John_Wendi01

In the fall of 2007, my wife and I received a phone call that would change our lives forever.

We were months away from celebrating our tenth wedding anniversary. We had been undergoing infertility treatments and trying to have a baby for nearly five years. We were beginning to believe our dream of parenthood would never come true. We had cried and prayed and begged God. We had spent money, visited doctors, and researched every avenue available.

We were running out of hope.

And then we received that call from the flower girl in our wedding. She was now seventeen and pregnant, and she wanted us to be the parents of her little boy.

Wendi and I were scared. We were scared that she might change her mind. We were scared that we wouldn’t really feel like his parents. We were nervous about an “open” adoption. We had many reservations. But we wanted to be parents with every fiber of our being.

So we said yes.

On May 7, 2008 we received another phone call, and just a few hours later we were holding our little Isaac John in the hospital nursery for the very first time.

Our lives would never be the same.

Wendi and I were high school sweethearts. We had a fantastic marriage. We were best friends. But Isaac was able to complete a part of us that would otherwise have always been missing: parenthood. Sharing the responsibility, laughter, fatigue, joys, and messy moments of parenthood has united us like nothing else could.

Six weeks after Isaac was born, Wendi discovered she was eight weeks pregnant with no infertility treatments at all. Elijah Luke came into this world on January 31, 2009.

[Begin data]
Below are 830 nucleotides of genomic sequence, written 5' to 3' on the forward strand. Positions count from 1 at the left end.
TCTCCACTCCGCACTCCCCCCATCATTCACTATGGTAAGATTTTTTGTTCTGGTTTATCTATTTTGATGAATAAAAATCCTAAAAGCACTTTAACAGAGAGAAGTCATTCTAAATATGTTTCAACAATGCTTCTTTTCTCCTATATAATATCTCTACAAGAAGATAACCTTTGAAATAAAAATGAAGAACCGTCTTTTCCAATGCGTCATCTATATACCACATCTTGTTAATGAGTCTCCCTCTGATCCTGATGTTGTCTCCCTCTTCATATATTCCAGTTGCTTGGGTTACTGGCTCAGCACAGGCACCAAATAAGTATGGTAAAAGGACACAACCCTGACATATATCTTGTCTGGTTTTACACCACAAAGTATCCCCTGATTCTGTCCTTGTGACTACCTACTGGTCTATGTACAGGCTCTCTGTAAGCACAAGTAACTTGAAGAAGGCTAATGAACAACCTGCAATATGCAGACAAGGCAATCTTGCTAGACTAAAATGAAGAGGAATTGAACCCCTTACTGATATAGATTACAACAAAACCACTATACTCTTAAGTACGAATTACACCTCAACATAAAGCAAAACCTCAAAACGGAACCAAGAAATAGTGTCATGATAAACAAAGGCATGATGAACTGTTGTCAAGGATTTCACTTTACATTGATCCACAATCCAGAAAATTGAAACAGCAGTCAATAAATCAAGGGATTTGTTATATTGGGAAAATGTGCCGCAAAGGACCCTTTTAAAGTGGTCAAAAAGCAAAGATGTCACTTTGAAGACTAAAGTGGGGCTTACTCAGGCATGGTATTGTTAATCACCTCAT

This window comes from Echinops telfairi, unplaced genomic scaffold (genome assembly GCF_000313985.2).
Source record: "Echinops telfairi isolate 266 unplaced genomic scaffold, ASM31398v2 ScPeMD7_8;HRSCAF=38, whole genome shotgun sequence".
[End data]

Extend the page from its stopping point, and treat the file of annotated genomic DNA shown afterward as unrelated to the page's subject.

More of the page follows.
It was after having Elijah that Wendi and I were fully able to understand the miracle of adoption. We knew we had a completely selfless love for Isaac. But when we added Elijah to our family, we were able to confirm that the love for Isaac was identical to the love we had for our biological son. There was absolutely no difference.

The truth is that none of our early reservations about adoption mattered at all. It didn’t matter that Isaac had a birth family that shared in his life. It didn’t matter that we had to wait forty-eight hours to assure that he would join our family. It didn’t matter that Wendi didn’t carry him in her womb. Isaac was our little boy.

We realized that we were the lucky ones. It felt unfair that just because we were financially able to afford the costs, we got to be parents while someone else who deserved it just as much did not.

We hope to adopt again one day. We believe in it that much. But right now, our passion is trying to help other couples experience the miracle that we were so incredibly fortunate to experience.

We hope you will consider joining with us in our mission.

John Kitsteiner